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Curiosity’s dramatic path forward

Curiosity's future travels
Click for full image.

Cool image time! In the coming weeks and months the view from Curiosity is going to give us the most spectacular views of another world since the Apollo astronauts walked on the Moon.

In today’s download of new images from the Mars rover Curiosity was the photo above, reduced to post here. Taken by rover’s right navigation camera, it looks west directly in line with Curiosity’s future travels, and shows that it is now finally entering mountain country.

The overview map below provides the context.

Overview map

The blue teardrop indicates Curiosity’s present position. The white lines indicate the approximate area seen in the image above. The red dotted line shows Curiosity’s planned route. The white dots show the rover’s actual recent path.

As you can see, the science team has diverged considerably from their planned route. They appear to be skirted much closer to the mountains than originally planned so that if they hold generally to their original plans they will circle around the biggest ridge much closer to it.

There is even the possibility, suggested by this navigation image, that they are considering changing their plans and heading directly into Gediz Vallis. Should they do so we will be treated to breath-taking mountainous views that will actually exceed anything ever seen on another world, including the best pictures taken by the Apollo astronauts.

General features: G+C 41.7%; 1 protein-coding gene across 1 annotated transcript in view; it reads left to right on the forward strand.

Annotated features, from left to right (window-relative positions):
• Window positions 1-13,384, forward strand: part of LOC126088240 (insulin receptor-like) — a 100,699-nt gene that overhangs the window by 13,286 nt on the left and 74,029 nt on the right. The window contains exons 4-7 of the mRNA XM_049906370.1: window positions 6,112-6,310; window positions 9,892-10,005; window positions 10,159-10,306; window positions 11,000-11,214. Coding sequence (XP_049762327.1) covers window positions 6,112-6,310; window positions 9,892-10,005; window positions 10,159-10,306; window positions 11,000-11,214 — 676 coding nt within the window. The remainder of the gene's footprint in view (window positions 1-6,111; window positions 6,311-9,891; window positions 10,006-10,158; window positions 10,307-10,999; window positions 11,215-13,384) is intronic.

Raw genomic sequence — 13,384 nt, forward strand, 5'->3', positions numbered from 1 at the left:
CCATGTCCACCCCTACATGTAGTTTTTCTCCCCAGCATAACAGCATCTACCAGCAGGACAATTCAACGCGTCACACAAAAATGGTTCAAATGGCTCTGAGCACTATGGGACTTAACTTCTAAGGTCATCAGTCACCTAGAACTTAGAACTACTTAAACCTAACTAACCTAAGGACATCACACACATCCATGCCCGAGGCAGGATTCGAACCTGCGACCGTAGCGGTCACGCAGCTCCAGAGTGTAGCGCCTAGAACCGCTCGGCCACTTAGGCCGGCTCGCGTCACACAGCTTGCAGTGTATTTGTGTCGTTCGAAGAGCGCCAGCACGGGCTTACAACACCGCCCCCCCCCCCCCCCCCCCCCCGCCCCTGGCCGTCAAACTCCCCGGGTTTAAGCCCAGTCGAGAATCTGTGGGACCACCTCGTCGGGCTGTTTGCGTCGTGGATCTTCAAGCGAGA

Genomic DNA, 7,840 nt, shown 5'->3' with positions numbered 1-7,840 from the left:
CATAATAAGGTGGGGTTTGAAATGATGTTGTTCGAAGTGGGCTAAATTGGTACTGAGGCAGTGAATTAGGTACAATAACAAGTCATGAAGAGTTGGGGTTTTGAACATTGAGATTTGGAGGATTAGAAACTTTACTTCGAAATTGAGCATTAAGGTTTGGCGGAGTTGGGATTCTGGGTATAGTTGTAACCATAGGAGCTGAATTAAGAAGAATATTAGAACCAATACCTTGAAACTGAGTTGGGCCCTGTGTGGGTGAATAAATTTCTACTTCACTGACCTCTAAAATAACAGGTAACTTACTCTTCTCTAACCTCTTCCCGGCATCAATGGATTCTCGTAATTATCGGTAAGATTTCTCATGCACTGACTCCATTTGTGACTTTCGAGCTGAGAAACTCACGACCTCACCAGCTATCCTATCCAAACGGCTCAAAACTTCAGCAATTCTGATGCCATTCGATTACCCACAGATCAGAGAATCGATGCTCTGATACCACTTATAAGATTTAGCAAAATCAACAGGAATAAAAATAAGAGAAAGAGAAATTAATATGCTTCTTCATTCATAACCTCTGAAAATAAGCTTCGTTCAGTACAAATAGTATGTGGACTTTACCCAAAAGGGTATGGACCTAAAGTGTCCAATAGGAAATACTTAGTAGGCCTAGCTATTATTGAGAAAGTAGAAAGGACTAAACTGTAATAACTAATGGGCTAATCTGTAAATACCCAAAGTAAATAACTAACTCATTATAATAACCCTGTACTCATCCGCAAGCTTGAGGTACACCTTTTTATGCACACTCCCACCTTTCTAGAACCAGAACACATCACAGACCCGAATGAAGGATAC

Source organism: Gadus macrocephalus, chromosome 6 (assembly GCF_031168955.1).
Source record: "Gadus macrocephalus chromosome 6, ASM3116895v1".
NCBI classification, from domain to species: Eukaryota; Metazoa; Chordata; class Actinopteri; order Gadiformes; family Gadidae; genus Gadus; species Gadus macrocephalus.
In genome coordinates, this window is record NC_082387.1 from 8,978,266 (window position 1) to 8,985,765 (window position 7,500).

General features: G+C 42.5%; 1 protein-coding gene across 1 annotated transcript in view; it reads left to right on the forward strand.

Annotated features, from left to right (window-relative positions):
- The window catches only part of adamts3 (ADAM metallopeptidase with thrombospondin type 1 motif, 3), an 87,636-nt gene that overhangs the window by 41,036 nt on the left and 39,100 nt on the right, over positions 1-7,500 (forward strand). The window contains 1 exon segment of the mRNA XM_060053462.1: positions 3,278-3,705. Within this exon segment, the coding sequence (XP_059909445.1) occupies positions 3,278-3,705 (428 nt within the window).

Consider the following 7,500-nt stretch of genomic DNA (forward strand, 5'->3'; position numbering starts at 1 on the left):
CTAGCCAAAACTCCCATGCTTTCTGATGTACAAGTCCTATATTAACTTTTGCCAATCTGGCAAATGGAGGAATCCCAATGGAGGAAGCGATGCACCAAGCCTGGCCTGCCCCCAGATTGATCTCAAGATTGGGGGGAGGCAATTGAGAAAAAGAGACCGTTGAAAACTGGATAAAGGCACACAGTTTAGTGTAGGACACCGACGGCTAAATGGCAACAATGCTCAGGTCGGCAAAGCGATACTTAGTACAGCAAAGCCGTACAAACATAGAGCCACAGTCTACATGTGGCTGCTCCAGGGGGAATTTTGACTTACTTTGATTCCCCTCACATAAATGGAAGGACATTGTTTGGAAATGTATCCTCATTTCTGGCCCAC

What I expect is really happening is that the scientists do not wish to retreat downhill, because to do so will mean they will be seeing geology already studied. Higher ground allows them to go where no geologist as ever gone. They will likely stay as high as they can as they go around the big mountain. They might even poke into Gediz Valles a short distance before heading west around that mountain.

Time is essential however. First, the Curiosity team now has to share download time with the Perseverance team, meaning they cannot get as many images or data as they used to. This means it will take longer to accomplish anything they try to do.

Curiosity's wheels
Click here for top image and here and here for the bottom image.

Second, and far more important, the condition of Curiosity could become a factor. For more than a full week at the end of May they were unable to drive at all because of several niggling problems. The cover of one of the rover’s camera did not close as planned, and there was another issue with the rover’s tall mast which holds its high resolution camera. Both problems have been solved and the rover has resumed travel, but both point to a future of many new technical problems.

And of course, there is the problematic condition of Curiosity’s wheels, which they discovered early in the mission were not as robust as planned. Since then the engineers have done good work in protecting those wheels and reducing further damage by carefully picking their way around rough ground. However, their future path into the mountains is far rougher than anything so far experienced. They will be hard put to prevent further wheel damage.